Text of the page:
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Constructing Spaces Residency: Barbara Barnes

We commissioned four poets to each spend a day inside our immersive exhibition Constructing Spaces, a reconstruction of Scottish poet WS Graham's Cornish cottage. Barbara Barnes blogs here about her experience - read 'Resident', the poem she created in the space. We'll be sharing work from the other poets over the next week.

Meanwhile surely there must be something to say…. between us two whoever we are

Being invited to do a residency can be like being invited to someone’s house, only to find upon arrival a note saying they’ve popped out to the shops, will be back soon, just make yourself at home.

The WS Graham residency at the National Poetry Library seemed much like this, though without the note. And this wasn’t really Graham’s cottage but a mini reconstruction of it, which meant spending time in what was much like a set.  As a performer, I was immediately attracted to the idea.  Acting often feels like a legitimate excuse to snoop around inside someone else’s life, to participate in a pretend conversation as if it were actually happening.

The circumstances are however somewhat pressurised with the expectation that from the experience you will produce hard evidence of your visit in the form of a poem. It feels a bit like a cold-water plunge into the unknown– terrifying but irresistible.    

Image Credit: 
Image by Harpreet Kalsi
This is how I ended up all alone in a wooden cottage on the 4th floor of Southbank Centre on a February afternoon, wondering what to do. I’d wandered around a bit, acutely aware of the sound of my footsteps on the wooden floor. From the speaker in the corner came a soundscape of seagulls, waves, snatches of conversations, a typewriter clacking, someone else‘s footsteps. Through a black curtain there was another small room with paper and crayons and an invitation to record your impressions.  Back in the main room I stared out at the permanently projected Cornwallian seascape. I considered sitting on the pillowless bed, but opted for the chair at Graham’s rustic wooden desk. I admit to feeling pretty strange with a low level panic humming in me.  What was I supposed to do here, how would I get the conversation going? It became terribly obvious that Mr. Graham was not going to turn up.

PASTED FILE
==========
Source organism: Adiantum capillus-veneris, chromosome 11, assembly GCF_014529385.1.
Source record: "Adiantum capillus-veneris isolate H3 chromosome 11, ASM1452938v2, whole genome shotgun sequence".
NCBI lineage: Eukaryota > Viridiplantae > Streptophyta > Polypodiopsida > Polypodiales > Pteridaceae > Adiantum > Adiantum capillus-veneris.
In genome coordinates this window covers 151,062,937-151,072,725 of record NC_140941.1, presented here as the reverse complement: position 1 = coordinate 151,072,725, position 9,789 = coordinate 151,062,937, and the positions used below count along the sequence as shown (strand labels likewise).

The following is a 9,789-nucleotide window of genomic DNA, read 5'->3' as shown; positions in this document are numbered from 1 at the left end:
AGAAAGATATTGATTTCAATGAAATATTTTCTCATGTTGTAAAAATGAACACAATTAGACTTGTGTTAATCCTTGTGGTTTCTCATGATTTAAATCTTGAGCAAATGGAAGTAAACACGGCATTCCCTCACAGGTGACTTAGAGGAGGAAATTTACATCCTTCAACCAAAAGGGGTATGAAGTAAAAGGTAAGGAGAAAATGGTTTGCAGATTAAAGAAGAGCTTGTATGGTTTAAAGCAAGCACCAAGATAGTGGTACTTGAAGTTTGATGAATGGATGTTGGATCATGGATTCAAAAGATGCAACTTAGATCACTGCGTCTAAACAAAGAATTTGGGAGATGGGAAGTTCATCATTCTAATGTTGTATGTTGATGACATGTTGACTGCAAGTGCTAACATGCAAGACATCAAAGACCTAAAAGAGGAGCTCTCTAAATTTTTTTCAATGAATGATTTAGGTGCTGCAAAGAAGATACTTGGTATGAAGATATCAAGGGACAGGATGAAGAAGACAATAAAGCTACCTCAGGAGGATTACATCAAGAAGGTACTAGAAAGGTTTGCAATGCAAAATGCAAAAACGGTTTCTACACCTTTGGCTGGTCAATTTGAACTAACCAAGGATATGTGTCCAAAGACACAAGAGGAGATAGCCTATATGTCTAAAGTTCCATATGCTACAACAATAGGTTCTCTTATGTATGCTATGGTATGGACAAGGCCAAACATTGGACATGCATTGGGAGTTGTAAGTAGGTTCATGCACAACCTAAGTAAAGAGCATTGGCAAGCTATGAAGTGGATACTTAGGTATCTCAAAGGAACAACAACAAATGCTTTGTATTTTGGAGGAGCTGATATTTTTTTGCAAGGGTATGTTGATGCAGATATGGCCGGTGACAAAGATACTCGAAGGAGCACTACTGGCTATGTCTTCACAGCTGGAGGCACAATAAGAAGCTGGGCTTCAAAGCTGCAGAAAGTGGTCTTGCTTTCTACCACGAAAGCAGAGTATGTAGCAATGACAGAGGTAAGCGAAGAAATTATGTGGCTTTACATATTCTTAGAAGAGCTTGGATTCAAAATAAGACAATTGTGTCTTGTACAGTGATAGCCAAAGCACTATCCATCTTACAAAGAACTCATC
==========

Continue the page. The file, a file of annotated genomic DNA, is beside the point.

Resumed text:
So I just started to read his poems. And that’s when everything became different, of course it did. Through his poems, Graham talked about waiting, allowing silence, about the white space and listening for each word to place on it.  And he wrote about the changeability of words as they touch the page.  I imagine he wrote in pace with his breath because reading his poems, I was aware of my own breath deepening, connecting with a world anchored beneath my anxiety. Gradually but certainly I knew what to do next. I started to write down what I was hearing, both outside and inside my head from moment to moment. This paying close attention seemed to magically lift the curse of the expected end result. Beside me there was a quote from Graham: ‘I say this silence, or better construct this space.’ We had begun to have a conversation. The chance to write in such  generous company felt like a rare privilege.

WS Graham was there, sharing his space. The afternoon became evening, and then it was time for me to gather my things and go home.

Residencies in partnership with graduates of the Poetry School’s MA in Writing Poetry. 
Constructing Spaces runs until Sunday 31 March.

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